Today, the Supreme Court of Canada denied a group of investors leave to appeal the approval of a settlement releasing Ernst & Young LLP from any claims arising from its auditing of Sino-Forest Corporation. The settlement is part of Sino-Forest’s Plan of Compromise and Reorganization following a bankruptcy triggered by allegations of corporate fraud.
In 2013, Morawetz J. approved a settlement releasing Ernst & Young LLP from any claims arising from its auditing of Sino-Forest. The settlement was supported by all parties to the Companies’ Creditors Arrangement Act proceedings, including the Monitor, Sino-Forest’s major creditors and a group of plaintiffs seeking to recover their investment losses in a proposed class action.
The settlement created a fund of $117 million for distribution to the security holders of Sino-Forest and included a provision that prohibited any investor from opting out of the settlement.
A group of Sino-Forest investors (“Invesco”) objected to the settlement because it wished to preserve its right to opt out of any class proceedings and pursue an independent claim against Ernst & Young. Invesco was represented by Kim Orr LLP and held approximately 1.6% of Sino-Forest’s outstanding shares at the time of its collapse. Perell J. had previously denied Kim Orr LLP carriage of the proposed class action in a decision that was not appealed.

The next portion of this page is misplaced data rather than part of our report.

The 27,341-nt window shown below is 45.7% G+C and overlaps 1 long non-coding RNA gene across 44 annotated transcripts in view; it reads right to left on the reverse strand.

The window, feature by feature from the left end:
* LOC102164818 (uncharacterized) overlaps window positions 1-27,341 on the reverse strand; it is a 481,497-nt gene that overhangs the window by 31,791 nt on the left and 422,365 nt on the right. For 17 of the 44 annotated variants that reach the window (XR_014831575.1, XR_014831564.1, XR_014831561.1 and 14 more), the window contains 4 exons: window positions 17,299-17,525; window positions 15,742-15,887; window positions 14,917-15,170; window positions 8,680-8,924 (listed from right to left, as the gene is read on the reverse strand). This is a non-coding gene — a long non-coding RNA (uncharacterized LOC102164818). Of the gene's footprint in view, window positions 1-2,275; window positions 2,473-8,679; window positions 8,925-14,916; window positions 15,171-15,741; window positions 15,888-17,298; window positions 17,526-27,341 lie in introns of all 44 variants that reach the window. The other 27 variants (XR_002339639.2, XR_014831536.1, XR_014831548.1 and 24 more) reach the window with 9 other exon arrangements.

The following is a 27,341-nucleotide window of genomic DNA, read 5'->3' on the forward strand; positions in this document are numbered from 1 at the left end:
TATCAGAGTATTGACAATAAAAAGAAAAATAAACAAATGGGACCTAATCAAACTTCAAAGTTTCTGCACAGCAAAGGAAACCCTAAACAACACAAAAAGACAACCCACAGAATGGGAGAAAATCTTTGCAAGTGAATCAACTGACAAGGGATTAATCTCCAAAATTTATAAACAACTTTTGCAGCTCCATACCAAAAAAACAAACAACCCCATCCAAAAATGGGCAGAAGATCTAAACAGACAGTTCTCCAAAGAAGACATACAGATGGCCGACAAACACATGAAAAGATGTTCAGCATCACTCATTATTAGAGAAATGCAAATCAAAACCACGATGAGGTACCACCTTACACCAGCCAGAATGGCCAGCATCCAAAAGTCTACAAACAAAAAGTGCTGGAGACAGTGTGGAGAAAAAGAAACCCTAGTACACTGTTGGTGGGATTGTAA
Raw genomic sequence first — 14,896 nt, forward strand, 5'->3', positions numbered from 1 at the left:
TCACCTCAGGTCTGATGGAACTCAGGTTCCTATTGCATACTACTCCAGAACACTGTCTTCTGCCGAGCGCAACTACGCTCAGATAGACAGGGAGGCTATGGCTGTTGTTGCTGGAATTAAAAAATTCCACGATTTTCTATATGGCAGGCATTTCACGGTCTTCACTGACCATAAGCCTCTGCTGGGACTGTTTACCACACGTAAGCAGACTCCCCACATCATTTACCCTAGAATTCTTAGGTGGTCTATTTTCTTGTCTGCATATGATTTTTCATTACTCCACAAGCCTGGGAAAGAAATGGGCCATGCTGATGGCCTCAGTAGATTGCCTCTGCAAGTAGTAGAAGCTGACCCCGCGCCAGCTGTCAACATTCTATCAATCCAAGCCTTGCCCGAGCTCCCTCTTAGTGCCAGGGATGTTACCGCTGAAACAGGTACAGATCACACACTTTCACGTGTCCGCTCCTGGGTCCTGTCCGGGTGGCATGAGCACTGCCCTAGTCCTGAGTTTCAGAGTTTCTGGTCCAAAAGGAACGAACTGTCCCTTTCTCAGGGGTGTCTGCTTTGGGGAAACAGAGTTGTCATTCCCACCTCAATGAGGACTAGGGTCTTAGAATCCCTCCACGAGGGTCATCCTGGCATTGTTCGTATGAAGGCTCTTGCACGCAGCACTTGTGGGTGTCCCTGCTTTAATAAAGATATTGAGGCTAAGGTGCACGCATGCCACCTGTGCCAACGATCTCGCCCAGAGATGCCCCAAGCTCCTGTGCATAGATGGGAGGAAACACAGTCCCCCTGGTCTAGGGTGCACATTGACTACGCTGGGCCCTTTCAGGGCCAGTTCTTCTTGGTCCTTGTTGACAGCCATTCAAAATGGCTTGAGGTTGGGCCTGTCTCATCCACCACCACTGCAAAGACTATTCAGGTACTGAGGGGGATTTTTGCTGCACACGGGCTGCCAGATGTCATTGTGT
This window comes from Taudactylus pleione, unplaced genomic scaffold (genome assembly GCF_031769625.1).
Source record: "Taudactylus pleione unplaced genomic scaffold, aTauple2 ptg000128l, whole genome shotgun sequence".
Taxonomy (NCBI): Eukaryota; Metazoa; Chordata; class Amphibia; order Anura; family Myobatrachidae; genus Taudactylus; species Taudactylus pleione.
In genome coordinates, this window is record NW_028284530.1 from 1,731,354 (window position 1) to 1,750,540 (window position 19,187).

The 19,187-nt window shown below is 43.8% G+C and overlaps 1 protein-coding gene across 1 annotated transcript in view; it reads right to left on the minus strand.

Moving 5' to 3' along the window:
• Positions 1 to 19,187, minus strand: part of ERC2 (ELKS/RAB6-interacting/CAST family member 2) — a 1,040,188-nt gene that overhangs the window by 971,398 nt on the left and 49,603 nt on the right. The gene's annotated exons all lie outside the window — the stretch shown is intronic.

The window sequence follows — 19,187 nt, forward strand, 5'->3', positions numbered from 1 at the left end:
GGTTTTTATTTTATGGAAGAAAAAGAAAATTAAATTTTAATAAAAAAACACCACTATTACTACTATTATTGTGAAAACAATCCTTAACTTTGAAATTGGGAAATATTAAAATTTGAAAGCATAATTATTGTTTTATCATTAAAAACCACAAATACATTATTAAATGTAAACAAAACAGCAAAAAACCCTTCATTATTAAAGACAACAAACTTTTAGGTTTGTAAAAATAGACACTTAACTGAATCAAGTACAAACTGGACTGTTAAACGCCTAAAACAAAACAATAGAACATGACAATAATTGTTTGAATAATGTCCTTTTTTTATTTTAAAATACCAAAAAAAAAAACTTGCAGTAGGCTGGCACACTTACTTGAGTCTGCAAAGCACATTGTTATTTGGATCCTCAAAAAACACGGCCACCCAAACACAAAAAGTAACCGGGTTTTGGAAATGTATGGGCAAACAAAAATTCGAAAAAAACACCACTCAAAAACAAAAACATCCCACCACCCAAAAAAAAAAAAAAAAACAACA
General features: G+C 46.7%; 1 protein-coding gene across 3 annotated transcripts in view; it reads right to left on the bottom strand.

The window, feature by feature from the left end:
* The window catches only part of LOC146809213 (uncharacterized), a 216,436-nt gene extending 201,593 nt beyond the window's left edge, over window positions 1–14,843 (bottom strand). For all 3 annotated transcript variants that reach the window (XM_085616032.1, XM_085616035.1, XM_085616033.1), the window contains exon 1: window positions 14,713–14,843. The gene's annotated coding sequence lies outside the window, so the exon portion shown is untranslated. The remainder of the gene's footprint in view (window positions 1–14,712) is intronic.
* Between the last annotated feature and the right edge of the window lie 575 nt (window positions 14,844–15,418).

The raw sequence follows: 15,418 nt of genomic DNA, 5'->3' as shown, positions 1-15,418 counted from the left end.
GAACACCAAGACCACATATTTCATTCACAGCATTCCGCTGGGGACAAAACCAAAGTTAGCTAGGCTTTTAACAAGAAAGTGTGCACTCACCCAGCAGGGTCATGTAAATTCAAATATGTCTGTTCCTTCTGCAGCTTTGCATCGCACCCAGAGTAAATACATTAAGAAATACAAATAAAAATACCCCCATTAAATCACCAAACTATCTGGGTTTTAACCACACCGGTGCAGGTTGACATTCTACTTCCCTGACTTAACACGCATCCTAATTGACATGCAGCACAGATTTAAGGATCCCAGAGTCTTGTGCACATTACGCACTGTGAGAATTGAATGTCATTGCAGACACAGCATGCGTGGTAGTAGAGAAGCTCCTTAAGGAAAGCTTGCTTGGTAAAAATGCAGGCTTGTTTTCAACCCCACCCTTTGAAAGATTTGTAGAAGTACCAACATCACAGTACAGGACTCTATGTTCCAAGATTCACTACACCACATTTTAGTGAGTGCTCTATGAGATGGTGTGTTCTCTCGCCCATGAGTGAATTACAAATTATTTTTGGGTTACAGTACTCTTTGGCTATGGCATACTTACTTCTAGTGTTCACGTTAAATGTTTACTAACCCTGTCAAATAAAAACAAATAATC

Morawetz J. recognized that a class action settlement must ordinarily include an opt out provision. However, he held that the CCAA allowed the court to impose a compromise of the class action claims on Invesco since the settlement:
- Was approved by the requisite majority of creditors; and
- Was fair and reasonable.
The Ontario Court of Appeal denied leave to appeal, holding that there was no basis to interfere with Morawetz J.’s finding that the “settlement was fair and reasonable, provided substantial benefits to relevant stakeholders and was consistent with the purpose and spirit of the CCAA.”
Leave to Appeal
Now that the Supreme Court has denied leave, Morawetz J.’s decision as affirmed by the Court of Appeal remains the leading case regarding the interaction between class proceedings legislation and the CCAA. We continue to follow developments in this area of the law with interest.